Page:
The scale of global plastic production is immense. Limiting production is the only meaningful way to keep plastic out of our waste streams and out of the ocean. Making plastic releases significant amounts of greenhouse gases. Pollution from plastic along its entire supply chain unduly impacts communities of color and people living in low-income areas. In addition, it breaks down further into microplastics that spread into food chains, ending up inside humans and wildlife. To curb the plastic problem, hundreds of U.S. cities and counties, along with some states, have passed laws limiting pollution from problematic single-use plastic items like carryout bags. So far, ten states have followed Maryland's lead in phasing out polystyrene foam foodware. Policies like these add to efforts to clean up existing plastic pollution, can change attitudes around plastic use, and help slow plastic production and consumption.

Even if initiatives start at the local level, they can lead to state-wide and federal legislation—as long as the public increasingly supports these efforts and elects engaged legislators! As you research candidates, look for those who support effective legislation designed to minimize plastic use, tackle existing pollution and assist communities affected by its production and litter.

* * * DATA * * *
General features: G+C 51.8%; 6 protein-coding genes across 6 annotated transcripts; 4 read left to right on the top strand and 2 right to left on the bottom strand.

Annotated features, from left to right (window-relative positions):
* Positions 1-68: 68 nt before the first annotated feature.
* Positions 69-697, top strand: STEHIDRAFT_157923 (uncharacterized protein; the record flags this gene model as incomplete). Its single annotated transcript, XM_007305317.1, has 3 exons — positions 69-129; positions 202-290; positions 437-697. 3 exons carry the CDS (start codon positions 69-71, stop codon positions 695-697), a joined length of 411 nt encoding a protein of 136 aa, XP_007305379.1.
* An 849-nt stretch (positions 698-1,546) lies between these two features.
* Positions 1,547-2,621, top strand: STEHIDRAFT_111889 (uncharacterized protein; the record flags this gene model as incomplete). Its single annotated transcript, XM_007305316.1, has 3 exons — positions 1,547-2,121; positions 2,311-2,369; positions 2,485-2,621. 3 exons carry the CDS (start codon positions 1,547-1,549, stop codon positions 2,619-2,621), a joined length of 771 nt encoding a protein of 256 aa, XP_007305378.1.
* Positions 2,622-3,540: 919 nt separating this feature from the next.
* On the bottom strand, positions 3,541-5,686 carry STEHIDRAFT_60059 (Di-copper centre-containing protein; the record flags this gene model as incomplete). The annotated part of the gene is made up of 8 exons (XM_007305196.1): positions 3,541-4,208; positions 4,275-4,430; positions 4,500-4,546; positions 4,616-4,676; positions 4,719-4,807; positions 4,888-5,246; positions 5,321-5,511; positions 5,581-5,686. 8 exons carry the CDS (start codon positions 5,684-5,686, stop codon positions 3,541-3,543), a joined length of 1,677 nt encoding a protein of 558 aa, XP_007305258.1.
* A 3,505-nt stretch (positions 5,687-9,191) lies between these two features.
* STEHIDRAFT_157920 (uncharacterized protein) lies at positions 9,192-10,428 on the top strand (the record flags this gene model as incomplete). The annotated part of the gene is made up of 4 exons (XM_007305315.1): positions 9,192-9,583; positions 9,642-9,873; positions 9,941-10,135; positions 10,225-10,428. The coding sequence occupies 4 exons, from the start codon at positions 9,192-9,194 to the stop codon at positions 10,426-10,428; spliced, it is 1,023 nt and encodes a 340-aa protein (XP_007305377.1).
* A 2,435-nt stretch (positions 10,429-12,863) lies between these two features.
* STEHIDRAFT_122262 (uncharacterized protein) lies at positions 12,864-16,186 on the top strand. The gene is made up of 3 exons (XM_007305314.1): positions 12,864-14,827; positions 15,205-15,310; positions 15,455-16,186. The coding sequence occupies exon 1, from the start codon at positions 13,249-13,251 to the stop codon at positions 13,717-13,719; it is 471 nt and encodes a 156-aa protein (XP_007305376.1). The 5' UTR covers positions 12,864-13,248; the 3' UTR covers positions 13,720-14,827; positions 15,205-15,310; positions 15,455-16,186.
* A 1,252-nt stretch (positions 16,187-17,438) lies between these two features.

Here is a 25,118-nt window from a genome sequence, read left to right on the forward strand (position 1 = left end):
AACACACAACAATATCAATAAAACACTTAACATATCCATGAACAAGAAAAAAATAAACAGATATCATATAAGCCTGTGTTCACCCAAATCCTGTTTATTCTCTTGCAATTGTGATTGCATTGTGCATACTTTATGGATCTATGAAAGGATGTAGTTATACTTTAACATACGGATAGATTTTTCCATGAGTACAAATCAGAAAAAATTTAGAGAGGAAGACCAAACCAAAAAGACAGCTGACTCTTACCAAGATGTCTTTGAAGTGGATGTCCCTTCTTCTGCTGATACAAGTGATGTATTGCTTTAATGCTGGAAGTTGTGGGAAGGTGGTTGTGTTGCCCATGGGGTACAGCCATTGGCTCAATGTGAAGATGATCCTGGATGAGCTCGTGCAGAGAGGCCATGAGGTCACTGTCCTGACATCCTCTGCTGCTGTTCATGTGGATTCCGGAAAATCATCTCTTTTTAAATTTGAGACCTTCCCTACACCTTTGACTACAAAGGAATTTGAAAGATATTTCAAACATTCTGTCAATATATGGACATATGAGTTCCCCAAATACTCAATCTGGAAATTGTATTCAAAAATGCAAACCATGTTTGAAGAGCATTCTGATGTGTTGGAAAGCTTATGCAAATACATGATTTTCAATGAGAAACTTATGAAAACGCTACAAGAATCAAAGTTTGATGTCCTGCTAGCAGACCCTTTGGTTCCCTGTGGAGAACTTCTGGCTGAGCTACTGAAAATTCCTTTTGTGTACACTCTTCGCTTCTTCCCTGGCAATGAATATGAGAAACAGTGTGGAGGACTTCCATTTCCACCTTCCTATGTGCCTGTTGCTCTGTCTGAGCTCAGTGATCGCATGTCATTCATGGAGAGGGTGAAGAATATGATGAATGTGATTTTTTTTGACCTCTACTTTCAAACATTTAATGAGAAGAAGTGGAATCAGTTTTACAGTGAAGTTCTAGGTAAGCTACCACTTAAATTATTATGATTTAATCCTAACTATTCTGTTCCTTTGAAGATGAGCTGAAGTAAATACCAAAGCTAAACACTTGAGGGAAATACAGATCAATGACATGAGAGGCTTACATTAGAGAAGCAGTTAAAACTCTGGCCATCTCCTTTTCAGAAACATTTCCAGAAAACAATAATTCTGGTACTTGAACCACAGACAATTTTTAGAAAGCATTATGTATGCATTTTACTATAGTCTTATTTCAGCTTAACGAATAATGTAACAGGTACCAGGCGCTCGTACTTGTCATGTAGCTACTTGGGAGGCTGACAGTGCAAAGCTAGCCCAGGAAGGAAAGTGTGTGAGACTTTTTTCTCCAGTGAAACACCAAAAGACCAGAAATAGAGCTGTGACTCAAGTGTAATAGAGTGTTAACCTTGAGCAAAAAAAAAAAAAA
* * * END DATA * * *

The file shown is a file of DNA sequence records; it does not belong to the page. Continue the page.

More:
Part of a Larger Picture

Nearly half the world's population will cast ballots in elections across the globe this year. Although thousands of miles separate these nations, the ocean connects us all. We are one of millions of species whose health, stability and prosperity are tied to marine and freshwater ecosystems. If you are eligible to vote, be a voice for these habitats and the creatures living in them: vote with the ocean in mind.

Image of offshore wind turbines near Block Island courtesy of the National Wildlife Federation.

Related Stories

Animals Animal Rescue Season Inside Scoop

Animals Sand, Surf and Seals

Multimedia Quiz: Are You Versed in our Conservation Work?

Subscribe To Our Newsletter Sign up to receive updates on animals, news and events.